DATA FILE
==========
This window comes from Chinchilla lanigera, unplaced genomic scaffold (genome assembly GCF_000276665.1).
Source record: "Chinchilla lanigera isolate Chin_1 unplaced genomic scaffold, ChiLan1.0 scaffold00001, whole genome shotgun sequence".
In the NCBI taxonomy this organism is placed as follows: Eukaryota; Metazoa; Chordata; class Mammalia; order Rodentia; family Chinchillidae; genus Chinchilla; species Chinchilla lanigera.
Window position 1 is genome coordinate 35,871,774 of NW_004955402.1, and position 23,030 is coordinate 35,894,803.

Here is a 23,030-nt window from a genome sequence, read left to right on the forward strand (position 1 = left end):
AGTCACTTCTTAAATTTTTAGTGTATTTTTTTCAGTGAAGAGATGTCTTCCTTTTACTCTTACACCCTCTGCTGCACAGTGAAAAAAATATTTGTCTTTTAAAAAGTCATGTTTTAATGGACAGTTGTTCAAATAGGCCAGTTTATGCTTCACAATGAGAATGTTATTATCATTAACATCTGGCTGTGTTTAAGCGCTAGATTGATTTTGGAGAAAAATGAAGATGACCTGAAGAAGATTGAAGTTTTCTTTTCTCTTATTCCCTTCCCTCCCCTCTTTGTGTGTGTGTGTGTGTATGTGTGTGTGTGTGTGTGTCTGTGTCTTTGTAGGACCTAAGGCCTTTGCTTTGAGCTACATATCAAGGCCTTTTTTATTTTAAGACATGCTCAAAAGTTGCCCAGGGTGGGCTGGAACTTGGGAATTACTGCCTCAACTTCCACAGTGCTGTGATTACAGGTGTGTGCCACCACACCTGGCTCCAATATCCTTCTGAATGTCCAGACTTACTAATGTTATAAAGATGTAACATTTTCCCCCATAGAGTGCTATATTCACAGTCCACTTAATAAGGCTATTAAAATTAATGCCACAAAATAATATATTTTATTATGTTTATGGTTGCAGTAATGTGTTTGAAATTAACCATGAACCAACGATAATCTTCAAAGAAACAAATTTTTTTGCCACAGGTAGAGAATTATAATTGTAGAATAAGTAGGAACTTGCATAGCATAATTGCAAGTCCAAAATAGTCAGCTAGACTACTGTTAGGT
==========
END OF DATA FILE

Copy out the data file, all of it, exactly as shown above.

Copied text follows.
This window comes from Chinchilla lanigera, unplaced genomic scaffold (genome assembly GCF_000276665.1).
Source record: "Chinchilla lanigera isolate Chin_1 unplaced genomic scaffold, ChiLan1.0 scaffold00001, whole genome shotgun sequence".
In the NCBI taxonomy this organism is placed as follows: Eukaryota; Metazoa; Chordata; class Mammalia; order Rodentia; family Chinchillidae; genus Chinchilla; species Chinchilla lanigera.
Window position 1 is genome coordinate 35,871,774 of NW_004955402.1, and position 23,030 is coordinate 35,894,803.

Here is a 23,030-nt window from a genome sequence, read left to right on the forward strand (position 1 = left end):
AGTCACTTCTTAAATTTTTAGTGTATTTTTTTCAGTGAAGAGATGTCTTCCTTTTACTCTTACACCCTCTGCTGCACAGTGAAAAAAATATTTGTCTTTTAAAAAGTCATGTTTTAATGGACAGTTGTTCAAATAGGCCAGTTTATGCTTCACAATGAGAATGTTATTATCATTAACATCTGGCTGTGTTTAAGCGCTAGATTGATTTTGGAGAAAAATGAAGATGACCTGAAGAAGATTGAAGTTTTCTTTTCTCTTATTCCCTTCCCTCCCCTCTTTGTGTGTGTGTGTGTGTATGTGTGTGTGTGTGTGTGTCTGTGTCTTTGTAGGACCTAAGGCCTTTGCTTTGAGCTACATATCAAGGCCTTTTTTATTTTAAGACATGCTCAAAAGTTGCCCAGGGTGGGCTGGAACTTGGGAATTACTGCCTCAACTTCCACAGTGCTGTGATTACAGGTGTGTGCCACCACACCTGGCTCCAATATCCTTCTGAATGTCCAGACTTACTAATGTTATAAAGATGTAACATTTTCCCCCATAGAGTGCTATATTCACAGTCCACTTAATAAGGCTATTAAAATTAATGCCACAAAATAATATATTTTATTATGTTTATGGTTGCAGTAATGTGTTTGAAATTAACCATGAACCAACGATAATCTTCAAAGAAACAAATTTTTTTGCCACAGGTAGAGAATTATAATTGTAGAATAAGTAGGAACTTGCATAGCATAATTGCAAGTCCAAAATAGTCAGCTAGACTACTGTTAGGT